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Role of Brain Angiotensin II, Nitric Oxide and Reactive Oxygen Species in Blood Pressure Control: The Importance in Contrasting Forms of Hypertension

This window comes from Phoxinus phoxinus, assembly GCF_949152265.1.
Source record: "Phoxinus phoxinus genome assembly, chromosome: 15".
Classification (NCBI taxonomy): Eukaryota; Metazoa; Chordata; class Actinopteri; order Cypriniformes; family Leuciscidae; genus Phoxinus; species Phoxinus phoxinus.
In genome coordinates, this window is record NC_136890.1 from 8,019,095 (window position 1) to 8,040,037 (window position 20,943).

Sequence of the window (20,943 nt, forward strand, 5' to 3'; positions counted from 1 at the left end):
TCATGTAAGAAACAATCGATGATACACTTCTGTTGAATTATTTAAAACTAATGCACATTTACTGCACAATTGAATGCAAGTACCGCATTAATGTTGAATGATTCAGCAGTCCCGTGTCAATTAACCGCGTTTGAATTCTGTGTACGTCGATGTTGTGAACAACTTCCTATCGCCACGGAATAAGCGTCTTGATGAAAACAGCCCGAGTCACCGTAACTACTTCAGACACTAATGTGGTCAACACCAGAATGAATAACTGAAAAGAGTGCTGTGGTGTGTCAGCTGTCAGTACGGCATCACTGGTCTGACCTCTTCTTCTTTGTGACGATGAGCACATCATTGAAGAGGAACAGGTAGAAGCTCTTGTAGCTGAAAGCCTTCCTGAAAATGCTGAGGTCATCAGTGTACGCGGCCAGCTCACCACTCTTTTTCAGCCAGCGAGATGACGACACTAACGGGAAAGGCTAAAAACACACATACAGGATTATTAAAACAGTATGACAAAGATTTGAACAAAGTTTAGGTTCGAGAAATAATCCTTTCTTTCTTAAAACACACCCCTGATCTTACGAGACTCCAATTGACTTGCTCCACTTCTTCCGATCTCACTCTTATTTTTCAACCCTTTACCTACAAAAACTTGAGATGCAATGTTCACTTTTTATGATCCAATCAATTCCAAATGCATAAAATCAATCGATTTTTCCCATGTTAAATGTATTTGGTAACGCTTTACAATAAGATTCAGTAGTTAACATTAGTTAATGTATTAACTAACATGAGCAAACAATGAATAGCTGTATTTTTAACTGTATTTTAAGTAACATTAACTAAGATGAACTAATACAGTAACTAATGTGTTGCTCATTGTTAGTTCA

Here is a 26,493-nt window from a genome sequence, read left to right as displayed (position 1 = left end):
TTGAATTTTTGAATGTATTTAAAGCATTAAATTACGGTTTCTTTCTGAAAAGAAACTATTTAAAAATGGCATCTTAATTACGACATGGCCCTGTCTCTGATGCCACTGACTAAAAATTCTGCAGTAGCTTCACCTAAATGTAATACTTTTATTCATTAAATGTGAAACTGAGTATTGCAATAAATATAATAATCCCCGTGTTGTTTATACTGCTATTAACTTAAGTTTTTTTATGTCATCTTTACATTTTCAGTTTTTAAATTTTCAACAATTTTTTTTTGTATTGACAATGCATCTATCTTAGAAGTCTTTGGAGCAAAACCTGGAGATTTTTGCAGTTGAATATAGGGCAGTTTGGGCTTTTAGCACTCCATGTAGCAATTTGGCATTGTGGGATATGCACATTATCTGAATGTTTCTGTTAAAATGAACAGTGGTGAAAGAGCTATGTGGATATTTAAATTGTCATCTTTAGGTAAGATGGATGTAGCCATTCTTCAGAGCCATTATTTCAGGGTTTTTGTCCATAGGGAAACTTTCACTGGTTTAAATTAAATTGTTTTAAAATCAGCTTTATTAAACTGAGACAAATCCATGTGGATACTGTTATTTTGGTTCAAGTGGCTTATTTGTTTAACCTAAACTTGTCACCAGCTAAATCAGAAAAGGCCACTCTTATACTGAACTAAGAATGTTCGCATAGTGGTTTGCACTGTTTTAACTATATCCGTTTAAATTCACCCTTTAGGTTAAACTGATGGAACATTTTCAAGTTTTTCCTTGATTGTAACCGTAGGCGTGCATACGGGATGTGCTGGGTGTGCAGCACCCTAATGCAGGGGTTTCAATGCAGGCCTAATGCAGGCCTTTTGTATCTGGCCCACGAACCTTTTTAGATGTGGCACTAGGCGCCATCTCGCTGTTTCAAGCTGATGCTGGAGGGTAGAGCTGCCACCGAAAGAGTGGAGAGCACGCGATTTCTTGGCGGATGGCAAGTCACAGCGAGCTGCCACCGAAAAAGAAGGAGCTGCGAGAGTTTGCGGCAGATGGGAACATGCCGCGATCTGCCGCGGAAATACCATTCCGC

Sympathetic nervous system has a crucial role in both human and experimental hypertension. Major centers of sympathetic outflow and blood pressure (BP) control are located in hypothalamic paraventricular nucleus (PVN) and brainstem nucleus tractus solitarii (NTS) and rostral ventrolateral medulla (RVLM). Angiotensin II (ANG II), nitric oxide (NO) and reactive oxygen species (ROS) acting in PVN, NTS or RVLM contribute to sympathoexcitation. Aim of our project is to evaluate the interactions of these systems in brain control of BP in rats or mice with ANG II-dependent or NO-deficient hypertension that are characterized by sympathetic hyperactivity. Unique MRI/DTI system will be used for evaluation of the connectivity of brain nuclei responsible for sympathoexcitation in these hypertensive models. Chronic intracerebroventricular or systemic blockades of the above systems (losartan, L-NAME or tempol) will be studied in animals with established or developing hypertension. Better understanding of central interaction of these systems may improve therapeutic strategies in human hypertension.